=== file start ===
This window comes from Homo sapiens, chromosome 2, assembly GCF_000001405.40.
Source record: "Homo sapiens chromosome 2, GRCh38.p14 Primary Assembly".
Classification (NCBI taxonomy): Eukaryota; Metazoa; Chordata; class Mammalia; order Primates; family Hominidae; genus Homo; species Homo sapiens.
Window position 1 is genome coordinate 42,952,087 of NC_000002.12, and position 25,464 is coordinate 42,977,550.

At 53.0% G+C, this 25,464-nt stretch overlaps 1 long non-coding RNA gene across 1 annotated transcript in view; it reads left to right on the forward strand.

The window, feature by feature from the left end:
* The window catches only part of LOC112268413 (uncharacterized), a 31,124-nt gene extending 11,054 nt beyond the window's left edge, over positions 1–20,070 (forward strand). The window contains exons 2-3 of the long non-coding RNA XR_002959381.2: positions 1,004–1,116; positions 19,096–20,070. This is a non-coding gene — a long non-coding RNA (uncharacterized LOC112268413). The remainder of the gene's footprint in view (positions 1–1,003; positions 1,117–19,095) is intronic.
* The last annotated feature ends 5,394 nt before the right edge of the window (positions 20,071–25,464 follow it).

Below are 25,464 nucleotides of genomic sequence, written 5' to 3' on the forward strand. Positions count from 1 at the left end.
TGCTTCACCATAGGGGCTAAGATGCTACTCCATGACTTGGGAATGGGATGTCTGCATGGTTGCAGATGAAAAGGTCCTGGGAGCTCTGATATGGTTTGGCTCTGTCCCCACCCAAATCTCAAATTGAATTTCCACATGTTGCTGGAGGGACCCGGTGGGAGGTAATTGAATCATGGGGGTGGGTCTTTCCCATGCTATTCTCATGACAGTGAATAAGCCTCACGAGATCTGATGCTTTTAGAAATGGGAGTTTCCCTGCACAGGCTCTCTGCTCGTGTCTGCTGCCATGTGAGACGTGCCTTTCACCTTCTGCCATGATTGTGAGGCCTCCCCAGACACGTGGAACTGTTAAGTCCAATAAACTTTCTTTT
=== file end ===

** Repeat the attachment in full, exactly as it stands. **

This window comes from Homo sapiens, chromosome 2, assembly GCF_000001405.40.
Source record: "Homo sapiens chromosome 2, GRCh38.p14 Primary Assembly".
Classification (NCBI taxonomy): Eukaryota; Metazoa; Chordata; class Mammalia; order Primates; family Hominidae; genus Homo; species Homo sapiens.
Window position 1 is genome coordinate 42,952,087 of NC_000002.12, and position 25,464 is coordinate 42,977,550.

At 53.0% G+C, this 25,464-nt stretch overlaps 1 long non-coding RNA gene across 1 annotated transcript in view; it reads left to right on the forward strand.

The window, feature by feature from the left end:
* The window catches only part of LOC112268413 (uncharacterized), a 31,124-nt gene extending 11,054 nt beyond the window's left edge, over positions 1–20,070 (forward strand). The window contains exons 2-3 of the long non-coding RNA XR_002959381.2: positions 1,004–1,116; positions 19,096–20,070. This is a non-coding gene — a long non-coding RNA (uncharacterized LOC112268413). The remainder of the gene's footprint in view (positions 1–1,003; positions 1,117–19,095) is intronic.
* The last annotated feature ends 5,394 nt before the right edge of the window (positions 20,071–25,464 follow it).

Below are 25,464 nucleotides of genomic sequence, written 5' to 3' on the forward strand. Positions count from 1 at the left end.
TGCTTCACCATAGGGGCTAAGATGCTACTCCATGACTTGGGAATGGGATGTCTGCATGGTTGCAGATGAAAAGGTCCTGGGAGCTCTGATATGGTTTGGCTCTGTCCCCACCCAAATCTCAAATTGAATTTCCACATGTTGCTGGAGGGACCCGGTGGGAGGTAATTGAATCATGGGGGTGGGTCTTTCCCATGCTATTCTCATGACAGTGAATAAGCCTCACGAGATCTGATGCTTTTAGAAATGGGAGTTTCCCTGCACAGGCTCTCTGCTCGTGTCTGCTGCCATGTGAGACGTGCCTTTCACCTTCTGCCATGATTGTGAGGCCTCCCCAGACACGTGGAACTGTTAAGTCCAATAAACTTTCTTTT